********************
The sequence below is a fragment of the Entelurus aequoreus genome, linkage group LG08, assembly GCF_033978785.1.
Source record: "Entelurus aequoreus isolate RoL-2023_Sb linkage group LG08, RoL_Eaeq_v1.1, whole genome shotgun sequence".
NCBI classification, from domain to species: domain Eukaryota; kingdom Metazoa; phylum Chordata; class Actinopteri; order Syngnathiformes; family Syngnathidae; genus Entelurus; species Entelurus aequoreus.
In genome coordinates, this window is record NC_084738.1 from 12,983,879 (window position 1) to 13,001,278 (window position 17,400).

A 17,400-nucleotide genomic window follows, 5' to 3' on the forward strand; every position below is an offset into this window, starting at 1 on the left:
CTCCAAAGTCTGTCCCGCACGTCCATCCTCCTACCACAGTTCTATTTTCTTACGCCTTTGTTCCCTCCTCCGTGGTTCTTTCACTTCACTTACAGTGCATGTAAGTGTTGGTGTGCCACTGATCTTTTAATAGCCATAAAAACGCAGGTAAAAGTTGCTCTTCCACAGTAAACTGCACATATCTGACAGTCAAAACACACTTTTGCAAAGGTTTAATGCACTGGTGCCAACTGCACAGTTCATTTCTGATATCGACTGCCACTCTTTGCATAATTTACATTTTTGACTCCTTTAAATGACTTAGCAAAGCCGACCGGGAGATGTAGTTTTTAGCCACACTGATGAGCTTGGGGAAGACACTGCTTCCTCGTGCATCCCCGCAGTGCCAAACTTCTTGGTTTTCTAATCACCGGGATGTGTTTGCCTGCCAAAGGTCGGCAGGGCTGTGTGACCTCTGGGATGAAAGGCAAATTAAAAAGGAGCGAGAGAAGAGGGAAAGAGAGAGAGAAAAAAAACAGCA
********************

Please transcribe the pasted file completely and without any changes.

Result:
The sequence below is a fragment of the Entelurus aequoreus genome, linkage group LG08, assembly GCF_033978785.1.
Source record: "Entelurus aequoreus isolate RoL-2023_Sb linkage group LG08, RoL_Eaeq_v1.1, whole genome shotgun sequence".
NCBI classification, from domain to species: domain Eukaryota; kingdom Metazoa; phylum Chordata; class Actinopteri; order Syngnathiformes; family Syngnathidae; genus Entelurus; species Entelurus aequoreus.
In genome coordinates, this window is record NC_084738.1 from 12,983,879 (window position 1) to 13,001,278 (window position 17,400).

A 17,400-nucleotide genomic window follows, 5' to 3' on the forward strand; every position below is an offset into this window, starting at 1 on the left:
CTCCAAAGTCTGTCCCGCACGTCCATCCTCCTACCACAGTTCTATTTTCTTACGCCTTTGTTCCCTCCTCCGTGGTTCTTTCACTTCACTTACAGTGCATGTAAGTGTTGGTGTGCCACTGATCTTTTAATAGCCATAAAAACGCAGGTAAAAGTTGCTCTTCCACAGTAAACTGCACATATCTGACAGTCAAAACACACTTTTGCAAAGGTTTAATGCACTGGTGCCAACTGCACAGTTCATTTCTGATATCGACTGCCACTCTTTGCATAATTTACATTTTTGACTCCTTTAAATGACTTAGCAAAGCCGACCGGGAGATGTAGTTTTTAGCCACACTGATGAGCTTGGGGAAGACACTGCTTCCTCGTGCATCCCCGCAGTGCCAAACTTCTTGGTTTTCTAATCACCGGGATGTGTTTGCCTGCCAAAGGTCGGCAGGGCTGTGTGACCTCTGGGATGAAAGGCAAATTAAAAAGGAGCGAGAGAAGAGGGAAAGAGAGAGAGAAAAAAAACAGCA